OT: Buying an engagement ring

Submitted by Eat Your Wheatlies on July 14th, 2018 at 9:38 PM

Other than the sage advice of "don't do it," what info can the board provide. Where to buy, random suggestions, and negotiating tactics are welcome. 

Crack open a cold one and share your knowledge. I'm currently enjoying a Maumee Bay Fake Juice. Very good IPA.



July 14th, 2018 at 9:52 PM ^

Online. Blue Nile or James Allen are good choices. I'll spare the rant about diamonds being overpriced, overmarketed, and depreciate like crazy


Don't spend too much unless your partner really really values the bling. Some people really like flaunting it, others don't like bulky, or want to only wear a wedding band most of the time. Opinions are all over the place.

Don't limit yourself to diamonds either - lots of cool gemstones out there.

A conversation about stones and rings and such in advance is wise and could save yourself grief and money down the line. Unless you want to pop the question out of the blue, obviously, or already know something about her ring preferences from talking to friends or family.


July 14th, 2018 at 9:53 PM ^

We ended up getting recommendations on a custom jeweler who did good work and had solid reputations (also met a guy who bragged his main clients were "pumps prostitutes and politicians" to which I said "sometimes you get that all in 1 person" but they didn't laugh).  There are some dubious characters out there so check up before you start working with someone unless you go to the mall which wasn't really quite the milieu we were pursuing...

also the color/clarity thing is valid up to a point - after a certain point (especially s clarity if I remember) you can't tell the difference without a microscope so not worth the extra cash for a higher rating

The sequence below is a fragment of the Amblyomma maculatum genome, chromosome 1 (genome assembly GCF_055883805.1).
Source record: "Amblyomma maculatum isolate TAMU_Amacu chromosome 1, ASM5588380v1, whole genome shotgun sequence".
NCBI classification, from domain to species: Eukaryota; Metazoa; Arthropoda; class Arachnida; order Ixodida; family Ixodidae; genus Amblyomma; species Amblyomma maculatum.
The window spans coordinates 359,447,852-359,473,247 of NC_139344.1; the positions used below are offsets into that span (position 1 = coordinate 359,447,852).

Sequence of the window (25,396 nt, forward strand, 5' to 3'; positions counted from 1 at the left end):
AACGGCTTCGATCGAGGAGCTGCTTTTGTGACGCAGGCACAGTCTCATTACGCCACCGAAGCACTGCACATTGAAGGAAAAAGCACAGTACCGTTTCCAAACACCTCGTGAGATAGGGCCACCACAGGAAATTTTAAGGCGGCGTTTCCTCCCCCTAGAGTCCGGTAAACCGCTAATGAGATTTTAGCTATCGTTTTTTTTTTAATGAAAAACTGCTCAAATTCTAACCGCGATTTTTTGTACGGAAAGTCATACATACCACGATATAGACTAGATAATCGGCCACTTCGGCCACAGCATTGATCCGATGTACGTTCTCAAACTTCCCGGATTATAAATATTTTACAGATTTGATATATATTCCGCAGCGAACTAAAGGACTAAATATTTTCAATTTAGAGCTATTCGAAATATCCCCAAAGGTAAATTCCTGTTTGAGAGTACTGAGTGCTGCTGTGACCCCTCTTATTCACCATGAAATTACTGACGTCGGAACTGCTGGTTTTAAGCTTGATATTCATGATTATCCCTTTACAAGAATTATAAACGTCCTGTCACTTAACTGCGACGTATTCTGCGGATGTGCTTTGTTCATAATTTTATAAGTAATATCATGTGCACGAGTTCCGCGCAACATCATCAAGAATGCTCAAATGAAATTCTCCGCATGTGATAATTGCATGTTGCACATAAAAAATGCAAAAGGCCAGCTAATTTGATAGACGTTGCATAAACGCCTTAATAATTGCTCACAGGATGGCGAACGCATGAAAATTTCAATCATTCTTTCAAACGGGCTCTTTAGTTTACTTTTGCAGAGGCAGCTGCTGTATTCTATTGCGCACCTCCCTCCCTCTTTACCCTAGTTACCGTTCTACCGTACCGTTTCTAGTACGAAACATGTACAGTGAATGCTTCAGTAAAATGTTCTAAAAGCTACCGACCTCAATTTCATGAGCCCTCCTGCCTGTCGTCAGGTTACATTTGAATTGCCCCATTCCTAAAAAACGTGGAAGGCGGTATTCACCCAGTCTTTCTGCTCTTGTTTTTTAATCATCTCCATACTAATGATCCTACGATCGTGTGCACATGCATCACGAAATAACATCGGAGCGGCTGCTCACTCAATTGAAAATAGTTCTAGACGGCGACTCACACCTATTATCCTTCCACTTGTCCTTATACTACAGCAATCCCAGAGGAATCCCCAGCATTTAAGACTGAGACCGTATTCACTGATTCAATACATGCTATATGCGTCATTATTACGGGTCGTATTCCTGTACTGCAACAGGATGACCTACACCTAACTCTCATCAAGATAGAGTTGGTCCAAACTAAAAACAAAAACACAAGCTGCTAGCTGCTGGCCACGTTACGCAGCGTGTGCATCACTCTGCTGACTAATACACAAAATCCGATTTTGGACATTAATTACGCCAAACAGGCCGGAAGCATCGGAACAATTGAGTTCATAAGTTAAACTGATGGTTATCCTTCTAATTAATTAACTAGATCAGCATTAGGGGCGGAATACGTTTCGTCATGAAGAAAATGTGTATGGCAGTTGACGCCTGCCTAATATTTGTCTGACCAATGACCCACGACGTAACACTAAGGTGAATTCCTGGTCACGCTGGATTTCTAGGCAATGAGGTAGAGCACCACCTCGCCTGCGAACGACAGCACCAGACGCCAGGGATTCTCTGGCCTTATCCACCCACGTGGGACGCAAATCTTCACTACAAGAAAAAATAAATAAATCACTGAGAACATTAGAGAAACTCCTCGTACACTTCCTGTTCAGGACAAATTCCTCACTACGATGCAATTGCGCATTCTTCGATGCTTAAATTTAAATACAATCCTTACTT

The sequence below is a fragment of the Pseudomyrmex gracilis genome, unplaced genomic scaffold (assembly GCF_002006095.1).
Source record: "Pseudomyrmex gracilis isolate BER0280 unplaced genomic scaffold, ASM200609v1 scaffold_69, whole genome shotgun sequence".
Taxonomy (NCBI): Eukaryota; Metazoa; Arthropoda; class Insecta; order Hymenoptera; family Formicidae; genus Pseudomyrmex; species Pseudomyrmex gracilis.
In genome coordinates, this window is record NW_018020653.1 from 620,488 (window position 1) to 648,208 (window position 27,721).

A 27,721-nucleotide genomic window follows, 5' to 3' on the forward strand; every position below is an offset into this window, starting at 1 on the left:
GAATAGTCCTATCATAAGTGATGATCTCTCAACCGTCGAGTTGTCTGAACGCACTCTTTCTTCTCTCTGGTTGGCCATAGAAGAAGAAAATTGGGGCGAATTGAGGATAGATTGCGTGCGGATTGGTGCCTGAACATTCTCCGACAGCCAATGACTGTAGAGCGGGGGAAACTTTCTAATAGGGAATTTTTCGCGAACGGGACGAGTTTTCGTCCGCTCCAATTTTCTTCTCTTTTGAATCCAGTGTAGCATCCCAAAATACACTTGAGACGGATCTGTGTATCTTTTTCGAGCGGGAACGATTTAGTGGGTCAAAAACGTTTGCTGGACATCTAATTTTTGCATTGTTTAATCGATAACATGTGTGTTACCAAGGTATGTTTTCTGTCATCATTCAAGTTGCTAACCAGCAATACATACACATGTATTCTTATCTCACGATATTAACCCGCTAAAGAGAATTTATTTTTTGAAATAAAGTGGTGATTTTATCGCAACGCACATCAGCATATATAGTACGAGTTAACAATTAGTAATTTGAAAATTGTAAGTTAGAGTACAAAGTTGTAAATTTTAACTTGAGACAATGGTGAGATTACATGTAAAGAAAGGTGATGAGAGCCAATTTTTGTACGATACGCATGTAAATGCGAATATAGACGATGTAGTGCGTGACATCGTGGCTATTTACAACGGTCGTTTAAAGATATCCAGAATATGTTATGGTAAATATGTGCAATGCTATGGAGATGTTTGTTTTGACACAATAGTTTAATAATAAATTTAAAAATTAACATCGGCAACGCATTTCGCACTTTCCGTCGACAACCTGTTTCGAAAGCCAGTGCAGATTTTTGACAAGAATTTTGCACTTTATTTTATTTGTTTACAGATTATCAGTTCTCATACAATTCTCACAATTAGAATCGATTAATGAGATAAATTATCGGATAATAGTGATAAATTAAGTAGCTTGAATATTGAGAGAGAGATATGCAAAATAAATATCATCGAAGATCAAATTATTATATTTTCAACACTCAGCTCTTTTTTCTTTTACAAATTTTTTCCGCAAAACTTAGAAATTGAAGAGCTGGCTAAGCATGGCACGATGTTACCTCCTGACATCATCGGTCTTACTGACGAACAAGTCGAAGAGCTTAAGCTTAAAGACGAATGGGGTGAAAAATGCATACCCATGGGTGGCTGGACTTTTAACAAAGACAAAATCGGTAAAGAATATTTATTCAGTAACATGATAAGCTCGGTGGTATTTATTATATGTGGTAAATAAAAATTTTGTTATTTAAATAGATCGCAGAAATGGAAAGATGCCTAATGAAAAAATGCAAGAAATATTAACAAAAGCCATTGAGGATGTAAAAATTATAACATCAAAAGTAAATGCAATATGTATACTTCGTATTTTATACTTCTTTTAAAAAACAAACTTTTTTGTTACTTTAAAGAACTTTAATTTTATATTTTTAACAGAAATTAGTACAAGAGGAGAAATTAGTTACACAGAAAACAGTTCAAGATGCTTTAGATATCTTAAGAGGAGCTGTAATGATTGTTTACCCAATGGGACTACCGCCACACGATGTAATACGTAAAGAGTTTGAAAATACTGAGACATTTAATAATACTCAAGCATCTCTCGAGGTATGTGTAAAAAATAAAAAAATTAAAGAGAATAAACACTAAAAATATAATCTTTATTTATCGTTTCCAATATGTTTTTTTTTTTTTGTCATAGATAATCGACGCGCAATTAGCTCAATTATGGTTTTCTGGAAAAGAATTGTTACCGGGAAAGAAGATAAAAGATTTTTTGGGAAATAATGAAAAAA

July 15th, 2018 at 3:24 PM ^

I second the advice on color/clarity. I got my wife's ring from a jeweler in Chicago in the diamond district who talked me OUT of paying more for a higher clarity ring. He put the loose stones on his saleswoman's hand and said that if I could pick out the higher clarity stone, he'd let me buy it....couldn't do it so I walked away with a bigger diamond, slightly less clarity. No one to date has every looked at it and guess it wasn't a VVS stone.

Steve Breaston…

July 14th, 2018 at 10:06 PM ^


if you’re mature and you’ve talked about marriage, then you should discuss this. No one wants an error that large. The proposal, etc can all be a surprise but find out her expectations.


July 14th, 2018 at 10:16 PM ^

This.  Make sure you know exactly what she likes - what cut (princess, round, square, etc); what metal will the band be (platinum, white gold, something else - it determines the clarity you should get); how big.  Know the answer to those questions BEFORE you go looking for diamonds.  You only get one shot at this...


July 15th, 2018 at 12:51 AM ^

Definitely this. It goes along with the "know the answer before you ask the question" advice, which is excellent--the timing can be a surprise, but you should have talked a lot about marriage before getting engaged. My wife didn't want lots of input on the ring, but she knew she liked princess cut, solitaires, and didn't like yellow gold. That still left a lot of options out there, but it helped me narrow my search, and give me confidence that she'd like what I picked. I have friends who picked the ring together, which I'm glad I didn't do (and wasn't necessary since I had gotten lots of input), but I'd honestly rather the ring be a good match than it be a surprise.

Random tips that come to mind:

- If you can get her actual ring size, that's helpful. I didn't, but found a ring of hers from a similarly-sized finger, and slid it on my pinky when she wasn't looking, remembering how far it down my finger it fit. I then went to the jeweler and figured out what ring size that was. I was still modestly off, but it was better than a random guess would have been (and part of the deal from most jewelers I went to is that they resize it once for free). When in doubt, round up. It's better to have a ring that she can wear that evening, even if it's a little loose.

- I liked looking at the diamond in the super-zoom microscope and after looking at a few, you'll get a general sense for what levels of imperfection look like. But I came close to going for a diamond that was more perfect in the microscope than in real life, and I'm glad I didn't do that. You'll never look at it in a microscope again.